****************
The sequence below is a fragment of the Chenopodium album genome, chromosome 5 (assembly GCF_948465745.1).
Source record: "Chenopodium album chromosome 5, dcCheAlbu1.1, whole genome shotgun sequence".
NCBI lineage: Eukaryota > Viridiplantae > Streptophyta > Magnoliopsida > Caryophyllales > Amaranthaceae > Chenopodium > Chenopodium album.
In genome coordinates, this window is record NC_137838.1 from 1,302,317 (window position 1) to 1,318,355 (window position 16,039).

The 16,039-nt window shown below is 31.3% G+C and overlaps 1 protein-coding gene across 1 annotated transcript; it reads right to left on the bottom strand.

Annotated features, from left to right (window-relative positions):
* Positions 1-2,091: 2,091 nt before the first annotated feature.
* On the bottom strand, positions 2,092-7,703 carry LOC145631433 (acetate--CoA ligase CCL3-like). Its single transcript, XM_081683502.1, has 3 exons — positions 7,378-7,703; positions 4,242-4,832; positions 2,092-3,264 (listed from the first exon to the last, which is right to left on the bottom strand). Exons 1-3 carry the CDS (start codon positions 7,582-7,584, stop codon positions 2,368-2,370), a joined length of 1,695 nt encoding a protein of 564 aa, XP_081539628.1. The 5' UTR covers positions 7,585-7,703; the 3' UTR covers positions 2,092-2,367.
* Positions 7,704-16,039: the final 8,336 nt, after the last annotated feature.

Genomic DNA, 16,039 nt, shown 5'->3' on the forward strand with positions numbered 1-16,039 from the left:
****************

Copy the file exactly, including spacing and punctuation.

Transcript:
The sequence below is a fragment of the Chenopodium album genome, chromosome 5 (assembly GCF_948465745.1).
Source record: "Chenopodium album chromosome 5, dcCheAlbu1.1, whole genome shotgun sequence".
NCBI lineage: Eukaryota > Viridiplantae > Streptophyta > Magnoliopsida > Caryophyllales > Amaranthaceae > Chenopodium > Chenopodium album.
In genome coordinates, this window is record NC_137838.1 from 1,302,317 (window position 1) to 1,318,355 (window position 16,039).

The 16,039-nt window shown below is 31.3% G+C and overlaps 1 protein-coding gene across 1 annotated transcript; it reads right to left on the bottom strand.

Annotated features, from left to right (window-relative positions):
* Positions 1-2,091: 2,091 nt before the first annotated feature.
* On the bottom strand, positions 2,092-7,703 carry LOC145631433 (acetate--CoA ligase CCL3-like). Its single transcript, XM_081683502.1, has 3 exons — positions 7,378-7,703; positions 4,242-4,832; positions 2,092-3,264 (listed from the first exon to the last, which is right to left on the bottom strand). Exons 1-3 carry the CDS (start codon positions 7,582-7,584, stop codon positions 2,368-2,370), a joined length of 1,695 nt encoding a protein of 564 aa, XP_081539628.1. The 5' UTR covers positions 7,585-7,703; the 3' UTR covers positions 2,092-2,367.
* Positions 7,704-16,039: the final 8,336 nt, after the last annotated feature.

Genomic DNA, 16,039 nt, shown 5'->3' on the forward strand with positions numbered 1-16,039 from the left: